When You Should Disavow Bad Backlinks

When You Should Disavow Bad Backlinks

When was the last time you audited backlinks for your blog or website? And how can you tell whether or not a backlink needs to be disavowed? You need to have a basic understanding of when and how to disavow bad backlinks because Google might penalize you if you do it wrong.

Relevant sites linking to your domain play a vital role in improving your Google rankings. But non-relevant ones may end up pulling down your rankings and Google will penalize you for it. We consulted SEO experts regarding the appropriate time to disavow bad backlinks and here’s a roundup of their advice.  Here is a tutorial, as well on how to disavow backlinks.

According to SEO experts, the following signs are a clear indication that it’s time to disavow bad backlinks:

1. When Links Have a Malicious Code

When you’re investigating links to determine if they need to be disavowed, you’ll want to visit them. Exercise absolute caution when doing this because spam sites can as well have a malicious code that could infect your PC. That means having an ad blocker is important before you visit any shady link.

You will also want to install and turn on a non-script plugin along with a good antivirus program before you visit malicious sites. One of the high priority red flags determining bad backlinks is a malicious code. No matter how good the site looks, you should disavow a bad backlink immediately if it prompts the site to execute malicious scripts.

2. When the Linking Site Has No Google Indexing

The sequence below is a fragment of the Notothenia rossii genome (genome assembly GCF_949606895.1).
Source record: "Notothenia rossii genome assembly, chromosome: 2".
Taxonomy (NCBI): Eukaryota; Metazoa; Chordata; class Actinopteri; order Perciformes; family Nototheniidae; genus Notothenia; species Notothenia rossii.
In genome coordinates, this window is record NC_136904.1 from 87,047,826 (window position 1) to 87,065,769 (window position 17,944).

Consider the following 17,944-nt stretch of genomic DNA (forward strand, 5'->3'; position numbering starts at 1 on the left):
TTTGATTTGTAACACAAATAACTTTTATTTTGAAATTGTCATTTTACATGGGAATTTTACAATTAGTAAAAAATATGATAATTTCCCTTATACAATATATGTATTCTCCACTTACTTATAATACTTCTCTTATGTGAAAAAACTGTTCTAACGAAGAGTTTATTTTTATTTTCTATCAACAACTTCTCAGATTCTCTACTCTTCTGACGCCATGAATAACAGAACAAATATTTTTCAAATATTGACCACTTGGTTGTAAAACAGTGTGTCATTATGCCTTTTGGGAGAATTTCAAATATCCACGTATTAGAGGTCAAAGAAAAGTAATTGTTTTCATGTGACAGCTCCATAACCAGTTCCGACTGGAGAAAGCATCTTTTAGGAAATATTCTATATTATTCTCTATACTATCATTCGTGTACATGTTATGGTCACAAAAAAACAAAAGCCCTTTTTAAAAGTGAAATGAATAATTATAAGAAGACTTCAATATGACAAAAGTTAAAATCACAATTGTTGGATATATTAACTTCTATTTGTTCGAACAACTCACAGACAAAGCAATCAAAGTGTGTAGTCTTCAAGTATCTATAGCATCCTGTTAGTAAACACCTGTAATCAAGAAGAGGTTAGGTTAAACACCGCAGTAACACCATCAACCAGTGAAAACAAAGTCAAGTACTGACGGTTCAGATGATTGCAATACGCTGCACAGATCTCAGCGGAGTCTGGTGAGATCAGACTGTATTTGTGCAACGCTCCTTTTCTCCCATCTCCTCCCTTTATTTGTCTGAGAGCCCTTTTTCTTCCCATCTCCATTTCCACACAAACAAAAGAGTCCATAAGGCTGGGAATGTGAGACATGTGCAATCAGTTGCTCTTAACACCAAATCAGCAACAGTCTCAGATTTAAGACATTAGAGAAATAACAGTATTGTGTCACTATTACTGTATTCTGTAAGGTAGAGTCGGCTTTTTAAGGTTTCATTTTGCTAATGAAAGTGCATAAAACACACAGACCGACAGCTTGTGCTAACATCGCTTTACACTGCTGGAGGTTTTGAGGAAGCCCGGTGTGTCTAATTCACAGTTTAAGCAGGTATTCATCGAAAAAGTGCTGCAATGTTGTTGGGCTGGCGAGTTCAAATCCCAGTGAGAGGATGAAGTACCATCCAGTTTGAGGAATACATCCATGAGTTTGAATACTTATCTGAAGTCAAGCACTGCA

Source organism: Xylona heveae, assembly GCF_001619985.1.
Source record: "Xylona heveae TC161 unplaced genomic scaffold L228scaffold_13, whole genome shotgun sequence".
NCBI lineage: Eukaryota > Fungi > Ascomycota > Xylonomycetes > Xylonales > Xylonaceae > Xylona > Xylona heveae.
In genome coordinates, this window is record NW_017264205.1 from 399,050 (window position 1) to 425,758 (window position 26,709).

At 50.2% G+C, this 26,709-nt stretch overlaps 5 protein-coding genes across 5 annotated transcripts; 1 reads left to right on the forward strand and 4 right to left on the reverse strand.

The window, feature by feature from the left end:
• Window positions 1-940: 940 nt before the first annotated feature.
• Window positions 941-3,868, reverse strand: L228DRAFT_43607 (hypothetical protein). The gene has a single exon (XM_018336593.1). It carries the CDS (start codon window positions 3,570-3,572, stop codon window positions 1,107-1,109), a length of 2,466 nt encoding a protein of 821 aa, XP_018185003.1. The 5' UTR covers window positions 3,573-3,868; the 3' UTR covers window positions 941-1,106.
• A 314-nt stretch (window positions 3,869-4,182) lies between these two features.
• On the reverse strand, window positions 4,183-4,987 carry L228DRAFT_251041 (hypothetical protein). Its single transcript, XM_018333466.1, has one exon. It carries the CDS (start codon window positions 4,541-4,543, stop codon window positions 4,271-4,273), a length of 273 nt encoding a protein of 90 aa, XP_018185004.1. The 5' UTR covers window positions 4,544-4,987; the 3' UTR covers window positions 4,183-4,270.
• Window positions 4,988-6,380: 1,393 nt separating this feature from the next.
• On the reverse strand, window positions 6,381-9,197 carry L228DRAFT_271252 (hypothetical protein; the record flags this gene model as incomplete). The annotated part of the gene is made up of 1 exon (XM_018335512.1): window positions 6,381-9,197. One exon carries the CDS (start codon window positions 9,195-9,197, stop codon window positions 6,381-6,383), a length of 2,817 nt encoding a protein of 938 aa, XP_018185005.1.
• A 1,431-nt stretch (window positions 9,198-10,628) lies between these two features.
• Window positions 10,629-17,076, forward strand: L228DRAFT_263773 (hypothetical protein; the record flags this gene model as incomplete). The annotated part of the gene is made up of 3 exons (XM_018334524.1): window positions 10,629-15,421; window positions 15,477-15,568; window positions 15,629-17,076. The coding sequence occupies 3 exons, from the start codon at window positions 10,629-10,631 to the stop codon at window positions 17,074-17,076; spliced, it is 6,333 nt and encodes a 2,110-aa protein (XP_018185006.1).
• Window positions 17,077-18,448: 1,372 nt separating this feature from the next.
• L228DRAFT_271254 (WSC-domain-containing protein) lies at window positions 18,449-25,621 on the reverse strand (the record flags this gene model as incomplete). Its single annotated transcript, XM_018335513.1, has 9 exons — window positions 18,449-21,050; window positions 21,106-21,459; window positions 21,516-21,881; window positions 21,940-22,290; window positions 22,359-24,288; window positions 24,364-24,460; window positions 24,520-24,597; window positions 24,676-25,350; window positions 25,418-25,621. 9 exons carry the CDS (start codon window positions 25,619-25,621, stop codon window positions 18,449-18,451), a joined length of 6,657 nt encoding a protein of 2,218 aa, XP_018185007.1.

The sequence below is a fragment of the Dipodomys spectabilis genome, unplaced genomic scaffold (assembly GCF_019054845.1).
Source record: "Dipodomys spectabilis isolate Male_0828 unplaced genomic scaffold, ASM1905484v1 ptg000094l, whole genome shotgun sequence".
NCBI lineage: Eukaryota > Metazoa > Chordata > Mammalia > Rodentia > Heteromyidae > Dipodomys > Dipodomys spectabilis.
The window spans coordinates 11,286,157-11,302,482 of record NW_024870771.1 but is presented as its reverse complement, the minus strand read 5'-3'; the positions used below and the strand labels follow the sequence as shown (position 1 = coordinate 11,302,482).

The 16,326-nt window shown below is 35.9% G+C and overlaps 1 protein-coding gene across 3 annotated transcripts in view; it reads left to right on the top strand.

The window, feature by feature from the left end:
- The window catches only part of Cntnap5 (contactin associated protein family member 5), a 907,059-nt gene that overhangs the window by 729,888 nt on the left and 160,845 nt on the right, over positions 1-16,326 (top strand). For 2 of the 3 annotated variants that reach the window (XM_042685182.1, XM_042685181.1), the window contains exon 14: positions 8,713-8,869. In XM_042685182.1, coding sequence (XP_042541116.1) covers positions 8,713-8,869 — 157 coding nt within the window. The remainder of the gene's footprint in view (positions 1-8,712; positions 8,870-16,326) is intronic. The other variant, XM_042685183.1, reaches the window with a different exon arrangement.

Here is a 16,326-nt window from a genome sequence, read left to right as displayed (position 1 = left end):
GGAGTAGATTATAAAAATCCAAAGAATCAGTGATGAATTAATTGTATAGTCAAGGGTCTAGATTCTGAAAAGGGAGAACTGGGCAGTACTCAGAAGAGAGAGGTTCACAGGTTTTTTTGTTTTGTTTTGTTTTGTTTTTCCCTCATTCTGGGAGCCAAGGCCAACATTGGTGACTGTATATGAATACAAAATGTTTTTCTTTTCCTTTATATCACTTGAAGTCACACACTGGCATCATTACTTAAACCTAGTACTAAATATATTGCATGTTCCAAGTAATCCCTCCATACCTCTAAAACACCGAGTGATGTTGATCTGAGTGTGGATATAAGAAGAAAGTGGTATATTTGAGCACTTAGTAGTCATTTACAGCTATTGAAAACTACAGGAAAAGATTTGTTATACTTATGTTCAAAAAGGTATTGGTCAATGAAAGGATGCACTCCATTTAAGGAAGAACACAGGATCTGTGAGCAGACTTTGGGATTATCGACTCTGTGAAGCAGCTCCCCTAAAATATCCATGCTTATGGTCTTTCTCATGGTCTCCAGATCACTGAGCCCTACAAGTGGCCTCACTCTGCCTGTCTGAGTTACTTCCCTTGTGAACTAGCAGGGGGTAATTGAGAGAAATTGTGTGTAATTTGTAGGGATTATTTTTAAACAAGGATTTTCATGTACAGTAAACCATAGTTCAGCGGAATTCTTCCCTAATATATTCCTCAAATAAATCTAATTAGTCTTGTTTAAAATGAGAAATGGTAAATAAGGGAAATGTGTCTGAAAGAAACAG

Google might not index a site for the following reasons:

  • The site intentionally uses a no-index tag to block Google
  • The site is too new and Google is yet to locate it
  • Google has flagged it as spam and has been delisted

Generally, you should perform a basic search to determine if a site linking to you is indexed and shows up in Google. Plug in a site into Google and see what comes up. If Google has delisted it, it’ll not show up and that’s a worthy indication of a bad backlink that should be disavowed.

3. The Link Has Little or No Domain Authority

One of the ideal link metrics determining the power and value of a whole domain is the domain authority. Google algorithms rank the DA on a scale of 0-100. Anything below a score of 10 is likely to be spam.

You should also understand that the DA scores for certain good-but-small sites can be low. For that reason, a low DA score alone isn’t quite adequate to blacklist a domain. You should combine the DA score with other metrics before you decide to disavow a backlink.

4. The Linking Page Features Stolen Content

You may find a link that looks fine, but certain elements like the URL, the construction of the page, or the branding make you a little skeptical. Google will punish you if the content on the linking page is plagiarized or stolen. One test to perform is to run the content through Copyscape.

You can also Google part of the content to determine whether or not the content is stolen. Copyscape or Google can easily show you the identity of the original source of the content. You should disavow bad backlinks that steal content to avoid penalty from Google.

5. The Link Infringes on Google’s Linking Guidelines

Google has set aside clear guidelines and practices for linking. There are several of them, and you must adhere to all of them to stay safe. You should go ahead and disavow any bad backlinks that go against one or more of Google guidelines and rules regarding linking.

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